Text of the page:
Officials: Brush wasn’t cleared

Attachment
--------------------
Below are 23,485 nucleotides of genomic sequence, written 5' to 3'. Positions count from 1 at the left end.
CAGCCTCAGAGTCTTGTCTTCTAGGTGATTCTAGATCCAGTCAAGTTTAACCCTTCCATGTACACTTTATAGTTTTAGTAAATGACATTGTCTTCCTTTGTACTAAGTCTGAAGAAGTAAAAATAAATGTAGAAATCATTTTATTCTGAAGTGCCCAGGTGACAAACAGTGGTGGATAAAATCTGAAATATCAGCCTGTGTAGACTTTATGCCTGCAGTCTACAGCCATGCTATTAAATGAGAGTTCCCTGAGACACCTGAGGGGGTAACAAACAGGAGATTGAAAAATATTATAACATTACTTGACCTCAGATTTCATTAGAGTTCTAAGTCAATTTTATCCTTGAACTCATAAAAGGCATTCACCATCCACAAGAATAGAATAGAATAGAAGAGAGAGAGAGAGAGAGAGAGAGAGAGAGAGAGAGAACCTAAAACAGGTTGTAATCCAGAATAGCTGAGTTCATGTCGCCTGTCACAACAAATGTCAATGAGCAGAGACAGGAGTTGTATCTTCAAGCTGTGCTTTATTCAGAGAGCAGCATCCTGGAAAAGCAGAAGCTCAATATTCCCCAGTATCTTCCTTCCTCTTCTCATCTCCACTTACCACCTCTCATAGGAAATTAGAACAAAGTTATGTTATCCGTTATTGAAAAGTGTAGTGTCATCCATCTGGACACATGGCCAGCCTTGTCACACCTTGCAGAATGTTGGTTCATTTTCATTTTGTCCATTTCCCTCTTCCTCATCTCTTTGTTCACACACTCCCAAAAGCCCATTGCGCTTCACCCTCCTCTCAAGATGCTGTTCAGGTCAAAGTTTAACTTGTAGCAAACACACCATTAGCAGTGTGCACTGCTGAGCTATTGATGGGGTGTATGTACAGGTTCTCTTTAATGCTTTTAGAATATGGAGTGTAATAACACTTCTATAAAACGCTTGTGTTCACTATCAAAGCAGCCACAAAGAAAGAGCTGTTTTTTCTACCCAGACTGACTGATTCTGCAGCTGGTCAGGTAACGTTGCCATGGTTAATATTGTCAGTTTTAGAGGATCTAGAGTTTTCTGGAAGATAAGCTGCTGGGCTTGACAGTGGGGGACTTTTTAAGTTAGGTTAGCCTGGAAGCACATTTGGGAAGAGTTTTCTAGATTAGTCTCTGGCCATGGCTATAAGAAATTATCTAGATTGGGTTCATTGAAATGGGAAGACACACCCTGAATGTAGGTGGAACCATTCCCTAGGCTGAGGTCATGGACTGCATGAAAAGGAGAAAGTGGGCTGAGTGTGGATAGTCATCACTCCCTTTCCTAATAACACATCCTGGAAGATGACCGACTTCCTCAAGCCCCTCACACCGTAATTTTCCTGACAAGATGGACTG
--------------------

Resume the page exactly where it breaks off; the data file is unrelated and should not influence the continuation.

first_imgThe 50-acre brush fire that charred three mansions in Beverly Hills was sparked by a downed power line that ignited a weed-choked lot owned by the DWP, officials said Friday as they called for an explanation. City policy requires brush to be cleared within 200 feet of homes and other structures. Last month, Mayor Antonio Villaraigosa announced the city would begin its brush clearance campaign months ahead of schedule because of tinder-dry conditions resulting from a record-low precipitation. Los Angeles City Councilman Jack Weiss said the Department of Water and Power had been advised in February that it needed to clear the heavy brush from its Franklin Canyon property. Although the agency had until June 1 to get the work done, Weiss said it should have been done sooner. “This is the kind of thing that makes the public crazy, when two agencies aren’t really communicating,” Weiss said. “We have people on private property who have cleared away brush living next to public property and they want to know why it hasn’t been cleared away.” DWP General Manager Ron Deaton confirmed that the fire started on the utility’s land, but said it contracts with the Los Angeles Fire Department to clear the brush. DWP officials said they are in full compliance with code and didn’t clear the brush earlier because they were afraid it would grow back by the height of fire season. “The LADWP will work together with the Fire Department to determine all of the facts involved in this matter and provide whatever information is requested in connection with their investigation,” said Joe Ramallo, a spokesman for DWP. “If it is ultimately determined that the LADWP bears responsibility in this matter, we will own up to it.” Los Angeles is in the midst of the driest season on record, with only 2.47 inches of rain since July. “We are in an extreme situation,” said Bill Patzert, climatologist at the Jet Propulsion Laboratory in La Cañada Flintridge. “Now, the conditions demand immediate clearance.” On Friday, city officials compared the impact of the winds to that of a moderate earthquake. Electricity might not be restored until today in some parts of L.A. The blackouts have stretched from the Antelope Valley to Orange County. By late Friday afternoon, about 57,000 DWP customers were still blacked out, and officials said it might take two or three days to fully restore service. At its peak, the winds caused a total of 1,000 separate outages darkening homes and businesses for 109,000 customers. The DWP’s own phone lines were jammed Friday, with waits of up to 20 minutes. “Residents should know that crews will continue to work around the clock to restore power as quickly and safely as possible,” said David Nahai, president of the DWP Commission. Crews put on 16-hour shifts were called in from as far away as the Owens Valley and Las Vegas. [email protected] (818) 802-4376160Want local news?Sign up for the Localist and stay informed Something went wrong. Please try again.subscribeCongratulations! You’re all set!last_img

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